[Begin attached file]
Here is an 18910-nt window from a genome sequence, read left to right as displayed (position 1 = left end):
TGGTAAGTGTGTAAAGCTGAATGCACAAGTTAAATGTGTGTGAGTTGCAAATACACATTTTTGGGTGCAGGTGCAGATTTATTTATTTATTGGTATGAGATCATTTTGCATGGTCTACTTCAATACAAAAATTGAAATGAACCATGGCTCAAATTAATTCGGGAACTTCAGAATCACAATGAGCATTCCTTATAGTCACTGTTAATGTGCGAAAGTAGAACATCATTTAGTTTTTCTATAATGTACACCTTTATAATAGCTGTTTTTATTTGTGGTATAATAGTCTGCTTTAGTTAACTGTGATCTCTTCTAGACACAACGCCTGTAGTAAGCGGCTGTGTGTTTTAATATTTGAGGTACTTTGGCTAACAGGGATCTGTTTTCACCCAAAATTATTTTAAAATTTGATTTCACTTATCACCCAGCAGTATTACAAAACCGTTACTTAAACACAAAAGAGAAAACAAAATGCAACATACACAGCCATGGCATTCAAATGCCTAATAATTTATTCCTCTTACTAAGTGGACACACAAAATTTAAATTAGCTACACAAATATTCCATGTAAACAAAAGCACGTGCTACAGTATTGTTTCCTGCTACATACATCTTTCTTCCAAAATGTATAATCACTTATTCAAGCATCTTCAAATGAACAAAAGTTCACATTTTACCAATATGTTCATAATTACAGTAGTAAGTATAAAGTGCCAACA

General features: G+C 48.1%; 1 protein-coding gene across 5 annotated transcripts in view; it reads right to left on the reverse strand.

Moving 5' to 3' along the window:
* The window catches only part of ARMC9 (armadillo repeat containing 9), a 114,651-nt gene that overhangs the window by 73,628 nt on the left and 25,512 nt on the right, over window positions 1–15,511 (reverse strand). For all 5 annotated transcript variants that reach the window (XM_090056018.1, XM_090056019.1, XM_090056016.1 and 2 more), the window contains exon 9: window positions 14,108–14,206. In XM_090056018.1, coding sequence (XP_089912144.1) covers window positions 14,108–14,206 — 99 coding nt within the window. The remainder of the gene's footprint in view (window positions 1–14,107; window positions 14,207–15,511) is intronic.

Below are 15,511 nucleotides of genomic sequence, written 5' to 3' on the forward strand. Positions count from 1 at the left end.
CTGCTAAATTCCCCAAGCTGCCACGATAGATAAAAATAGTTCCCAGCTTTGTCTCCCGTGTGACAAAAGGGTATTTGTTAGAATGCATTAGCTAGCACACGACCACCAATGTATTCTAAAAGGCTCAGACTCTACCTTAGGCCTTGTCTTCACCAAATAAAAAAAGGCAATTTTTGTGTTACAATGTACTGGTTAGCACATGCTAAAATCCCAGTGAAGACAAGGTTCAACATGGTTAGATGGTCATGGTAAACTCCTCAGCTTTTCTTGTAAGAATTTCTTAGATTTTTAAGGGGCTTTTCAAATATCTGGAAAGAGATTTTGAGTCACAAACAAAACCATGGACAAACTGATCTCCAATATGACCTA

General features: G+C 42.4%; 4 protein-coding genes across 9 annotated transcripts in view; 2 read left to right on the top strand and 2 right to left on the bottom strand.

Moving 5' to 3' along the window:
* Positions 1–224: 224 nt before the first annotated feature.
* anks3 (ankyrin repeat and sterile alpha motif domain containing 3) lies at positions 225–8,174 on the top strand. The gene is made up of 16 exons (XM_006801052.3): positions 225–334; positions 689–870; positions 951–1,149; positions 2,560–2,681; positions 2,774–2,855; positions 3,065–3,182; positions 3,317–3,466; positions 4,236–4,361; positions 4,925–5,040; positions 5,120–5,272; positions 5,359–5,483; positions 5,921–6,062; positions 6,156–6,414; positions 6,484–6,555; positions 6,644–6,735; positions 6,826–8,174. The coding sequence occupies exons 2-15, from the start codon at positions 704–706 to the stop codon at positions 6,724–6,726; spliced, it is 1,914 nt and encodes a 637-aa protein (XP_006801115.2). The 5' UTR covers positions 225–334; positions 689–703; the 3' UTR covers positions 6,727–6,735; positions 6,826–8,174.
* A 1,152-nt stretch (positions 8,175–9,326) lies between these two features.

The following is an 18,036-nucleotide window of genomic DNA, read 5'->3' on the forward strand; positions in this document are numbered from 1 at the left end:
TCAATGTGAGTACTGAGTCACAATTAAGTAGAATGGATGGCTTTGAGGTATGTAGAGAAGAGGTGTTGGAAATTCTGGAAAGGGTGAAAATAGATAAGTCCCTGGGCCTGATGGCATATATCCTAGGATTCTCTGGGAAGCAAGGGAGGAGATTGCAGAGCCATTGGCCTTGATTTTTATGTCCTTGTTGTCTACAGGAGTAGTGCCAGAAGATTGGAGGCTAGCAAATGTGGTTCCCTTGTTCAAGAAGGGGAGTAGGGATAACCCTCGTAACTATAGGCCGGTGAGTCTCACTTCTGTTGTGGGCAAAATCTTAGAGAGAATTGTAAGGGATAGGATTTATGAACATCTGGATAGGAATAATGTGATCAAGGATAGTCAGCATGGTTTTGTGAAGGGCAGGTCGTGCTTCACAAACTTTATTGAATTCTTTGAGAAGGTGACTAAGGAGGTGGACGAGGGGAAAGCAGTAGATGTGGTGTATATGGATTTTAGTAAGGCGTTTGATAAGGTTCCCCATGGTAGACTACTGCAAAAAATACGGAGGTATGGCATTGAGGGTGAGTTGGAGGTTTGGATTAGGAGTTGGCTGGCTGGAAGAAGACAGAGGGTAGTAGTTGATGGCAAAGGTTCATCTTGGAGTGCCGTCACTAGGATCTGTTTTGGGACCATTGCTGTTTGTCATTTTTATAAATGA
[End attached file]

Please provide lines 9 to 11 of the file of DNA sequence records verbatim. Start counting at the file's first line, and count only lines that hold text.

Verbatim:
Moving 5' to 3' along the window:
* Positions 1–224: 224 nt before the first annotated feature.
* anks3 (ankyrin repeat and sterile alpha motif domain containing 3) lies at positions 225–8,174 on the top strand. The gene is made up of 16 exons (XM_006801052.3): positions 225–334; positions 689–870; positions 951–1,149; positions 2,560–2,681; positions 2,774–2,855; positions 3,065–3,182; positions 3,317–3,466; positions 4,236–4,361; positions 4,925–5,040; positions 5,120–5,272; positions 5,359–5,483; positions 5,921–6,062; positions 6,156–6,414; positions 6,484–6,555; positions 6,644–6,735; positions 6,826–8,174. The coding sequence occupies exons 2-15, from the start codon at positions 704–706 to the stop codon at positions 6,724–6,726; spliced, it is 1,914 nt and encodes a 637-aa protein (XP_006801115.2). The 5' UTR covers positions 225–334; positions 689–703; the 3' UTR covers positions 6,727–6,735; positions 6,826–8,174.